Thoroughbred Legends Presented by Cosequin: No It Tissant

Thoroughbred racehorses that go on to second careers are unique in that they have two retirements in their lifetimes: the first from the track and the second from the show ring. Thoroughbred Legends, a new EN series presented by Cosequin, seeks to honor off-track Thoroughbreds that went on to accomplish great things as upper-level eventers and now enjoy a second retirement in their golden years. If you know of a great Thoroughbred for this series, email [email protected]

Lynn and Fergus at Rolex. Photo by Dana Voorhees.

A dark grey Thoroughbred colt was born in West Virginia in 1992 and registered with the Jockey Club as No It Tissant. Out of Yes Tis by Admiral’s Flag, he gave racing a fair shot, running at Charles Town, Philadelphia Park, Garden State and Laurel Park. The colt raced 24 times in all, winning three times, placing second three times and finishing third once. He earned $16,675 before retiring to the life of a sport horse.

Julie Gomena found Fergus and transitioned him into the world of eventing. They competed through Training level successfully, and at age 5 Fergus found himself for sale as an athletic and brave prospect. A young Lynn Symansky came to try him out, and at only 14, she was a little hesitant about purchasing the bold, young horse, despite the urgings of her coach Michael Mendell.

“All I can remember is that he felt incredibly powerful, and all I could do was point him at the jumps and try to hold on,” Lynn said. “He was insanely brave, almost to a fault. It was pretty typical for him to leave a stride or two out of most combinations until I was strong enough and educated enough to ride him better and know how to change his canter.”

While Fergus was more than willing and incredibly quick off the ground, he had an unconventional jumping style, hanging his front legs no matter the height of the fence. The Symansky family took Michael’s advice, despite some concerns from other Pony Club members, and bought the horse that would change Lynn’s life.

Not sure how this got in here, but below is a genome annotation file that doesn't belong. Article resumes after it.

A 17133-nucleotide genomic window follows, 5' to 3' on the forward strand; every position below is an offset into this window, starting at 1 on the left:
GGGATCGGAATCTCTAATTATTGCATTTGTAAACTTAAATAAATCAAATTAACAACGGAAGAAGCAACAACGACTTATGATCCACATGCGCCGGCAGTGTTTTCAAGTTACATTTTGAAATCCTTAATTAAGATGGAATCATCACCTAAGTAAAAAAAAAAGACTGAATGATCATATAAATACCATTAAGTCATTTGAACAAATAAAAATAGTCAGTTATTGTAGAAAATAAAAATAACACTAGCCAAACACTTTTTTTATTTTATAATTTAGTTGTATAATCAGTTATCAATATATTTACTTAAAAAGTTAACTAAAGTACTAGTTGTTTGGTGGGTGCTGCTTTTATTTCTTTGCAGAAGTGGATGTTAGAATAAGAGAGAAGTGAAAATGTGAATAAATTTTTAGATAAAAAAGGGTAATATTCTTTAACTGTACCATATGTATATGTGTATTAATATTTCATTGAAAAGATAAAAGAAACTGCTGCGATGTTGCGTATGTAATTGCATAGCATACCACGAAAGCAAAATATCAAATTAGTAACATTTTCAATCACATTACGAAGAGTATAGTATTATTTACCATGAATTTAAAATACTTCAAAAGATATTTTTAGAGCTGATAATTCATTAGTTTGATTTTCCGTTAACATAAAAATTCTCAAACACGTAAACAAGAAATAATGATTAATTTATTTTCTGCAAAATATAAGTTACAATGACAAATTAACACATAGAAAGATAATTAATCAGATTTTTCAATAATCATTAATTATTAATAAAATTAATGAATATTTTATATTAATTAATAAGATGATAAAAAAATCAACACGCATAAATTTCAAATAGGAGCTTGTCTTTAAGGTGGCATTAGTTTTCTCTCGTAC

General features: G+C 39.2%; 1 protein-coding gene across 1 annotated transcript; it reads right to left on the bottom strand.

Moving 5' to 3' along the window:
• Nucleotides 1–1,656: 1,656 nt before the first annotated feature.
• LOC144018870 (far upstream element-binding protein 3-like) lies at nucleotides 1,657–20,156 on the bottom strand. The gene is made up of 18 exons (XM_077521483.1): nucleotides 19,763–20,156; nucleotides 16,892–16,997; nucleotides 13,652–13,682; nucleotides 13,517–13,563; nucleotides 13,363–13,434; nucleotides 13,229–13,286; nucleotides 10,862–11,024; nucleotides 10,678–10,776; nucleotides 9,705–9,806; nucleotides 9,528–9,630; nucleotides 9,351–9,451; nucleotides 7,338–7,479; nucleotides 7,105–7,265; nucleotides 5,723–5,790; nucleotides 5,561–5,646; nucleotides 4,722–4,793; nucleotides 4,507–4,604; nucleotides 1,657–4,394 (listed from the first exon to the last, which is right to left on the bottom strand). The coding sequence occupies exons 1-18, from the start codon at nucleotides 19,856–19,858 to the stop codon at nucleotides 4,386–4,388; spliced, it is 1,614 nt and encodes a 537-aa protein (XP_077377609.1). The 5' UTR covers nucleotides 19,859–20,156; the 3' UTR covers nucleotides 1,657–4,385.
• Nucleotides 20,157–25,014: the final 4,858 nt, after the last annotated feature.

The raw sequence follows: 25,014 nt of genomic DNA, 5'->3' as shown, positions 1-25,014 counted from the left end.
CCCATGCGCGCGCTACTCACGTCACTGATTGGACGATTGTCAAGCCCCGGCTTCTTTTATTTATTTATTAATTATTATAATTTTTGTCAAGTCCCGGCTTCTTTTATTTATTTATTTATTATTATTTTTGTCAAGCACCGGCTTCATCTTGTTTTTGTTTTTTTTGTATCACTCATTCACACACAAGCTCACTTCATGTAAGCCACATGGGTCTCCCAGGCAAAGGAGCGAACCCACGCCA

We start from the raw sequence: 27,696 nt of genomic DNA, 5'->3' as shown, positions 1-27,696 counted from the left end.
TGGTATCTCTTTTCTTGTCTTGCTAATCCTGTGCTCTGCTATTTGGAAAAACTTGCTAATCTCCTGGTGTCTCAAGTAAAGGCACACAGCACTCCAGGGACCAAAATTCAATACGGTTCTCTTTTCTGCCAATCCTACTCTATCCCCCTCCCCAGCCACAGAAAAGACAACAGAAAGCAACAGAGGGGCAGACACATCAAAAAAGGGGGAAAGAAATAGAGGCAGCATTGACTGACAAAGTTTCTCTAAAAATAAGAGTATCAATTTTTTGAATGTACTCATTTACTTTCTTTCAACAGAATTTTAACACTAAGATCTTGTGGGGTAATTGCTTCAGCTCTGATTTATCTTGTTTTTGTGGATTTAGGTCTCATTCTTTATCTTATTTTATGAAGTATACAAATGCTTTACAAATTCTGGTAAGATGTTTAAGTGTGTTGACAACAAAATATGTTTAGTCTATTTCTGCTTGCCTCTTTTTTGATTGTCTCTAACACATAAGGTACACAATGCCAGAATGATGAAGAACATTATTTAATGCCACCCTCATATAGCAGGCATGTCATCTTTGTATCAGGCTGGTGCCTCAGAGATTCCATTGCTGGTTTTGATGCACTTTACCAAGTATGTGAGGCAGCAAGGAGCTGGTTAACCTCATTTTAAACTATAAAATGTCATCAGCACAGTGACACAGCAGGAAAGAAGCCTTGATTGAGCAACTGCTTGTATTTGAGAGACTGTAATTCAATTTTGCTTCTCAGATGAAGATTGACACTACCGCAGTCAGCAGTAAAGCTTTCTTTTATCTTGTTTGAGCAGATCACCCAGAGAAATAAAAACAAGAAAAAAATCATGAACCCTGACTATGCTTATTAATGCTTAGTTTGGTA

From the very beginning, Fergus was pushy and opinionated — both on the ground and in the tack. He has very little patience for anything, and has been certain from day one that he is king of everything that surrounds him. When Lynn tried to work on his strange jumping technique through the use of grids, he simply outsmarted her, no matter how many rails, circles, transitions or different distances she set.

“The only thing that seemed to slow him down was having my mom stand at the end of the line, and we would come straight at her and she would run out of the way at the last minute,” Lynn said. “Thanks, Mom, for risking your life on multiple occasions.” While Fergus’ insistent and bossy personality was difficult in the beginning, it made him into one of the best cross-country horses alive. He thought he ruled the world, and nobody would stand in his way.

Lynn and Fergus sharing a moment. Photo by Dana Voorhees.

While Fergus positively lived to run and jump, he developed a distaste for dressage despite having natural talent in the arena. When Lynn showed up at Radnor CCI2* in 2001 for their first attempt at that level, he morphed into a beast and went absolutely wild in the dressage arena. Shortly thereafter, they moved up to Advanced, and Fergus got a real taste of the upper levels and big cross-country courses. He experienced real fitness for the first time in his life and lost all respect for the dressage.